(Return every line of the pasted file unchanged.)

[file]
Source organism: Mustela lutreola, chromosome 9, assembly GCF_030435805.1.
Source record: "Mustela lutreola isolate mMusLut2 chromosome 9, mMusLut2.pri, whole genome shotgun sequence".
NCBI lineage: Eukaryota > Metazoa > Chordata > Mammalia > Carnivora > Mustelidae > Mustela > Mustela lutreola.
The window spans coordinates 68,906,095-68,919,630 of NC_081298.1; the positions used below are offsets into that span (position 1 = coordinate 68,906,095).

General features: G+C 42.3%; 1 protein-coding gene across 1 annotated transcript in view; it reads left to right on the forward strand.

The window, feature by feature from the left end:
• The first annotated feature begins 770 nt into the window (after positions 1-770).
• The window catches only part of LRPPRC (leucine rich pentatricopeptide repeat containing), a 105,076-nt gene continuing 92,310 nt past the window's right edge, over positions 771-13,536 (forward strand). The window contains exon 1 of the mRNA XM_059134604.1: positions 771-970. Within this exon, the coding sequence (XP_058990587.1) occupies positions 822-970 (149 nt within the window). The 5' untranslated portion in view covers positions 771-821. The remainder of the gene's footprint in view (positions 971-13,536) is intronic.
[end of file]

Source organism: Mustela lutreola, chromosome 9, assembly GCF_030435805.1.
Source record: "Mustela lutreola isolate mMusLut2 chromosome 9, mMusLut2.pri, whole genome shotgun sequence".
NCBI lineage: Eukaryota > Metazoa > Chordata > Mammalia > Carnivora > Mustelidae > Mustela > Mustela lutreola.
The window spans coordinates 68,906,095-68,919,630 of NC_081298.1; the positions used below are offsets into that span (position 1 = coordinate 68,906,095).

General features: G+C 42.3%; 1 protein-coding gene across 1 annotated transcript in view; it reads left to right on the forward strand.

The window, feature by feature from the left end:
• The first annotated feature begins 770 nt into the window (after positions 1-770).
• The window catches only part of LRPPRC (leucine rich pentatricopeptide repeat containing), a 105,076-nt gene continuing 92,310 nt past the window's right edge, over positions 771-13,536 (forward strand). The window contains exon 1 of the mRNA XM_059134604.1: positions 771-970. Within this exon, the coding sequence (XP_058990587.1) occupies positions 822-970 (149 nt within the window). The 5' untranslated portion in view covers positions 771-821. The remainder of the gene's footprint in view (positions 971-13,536) is intronic.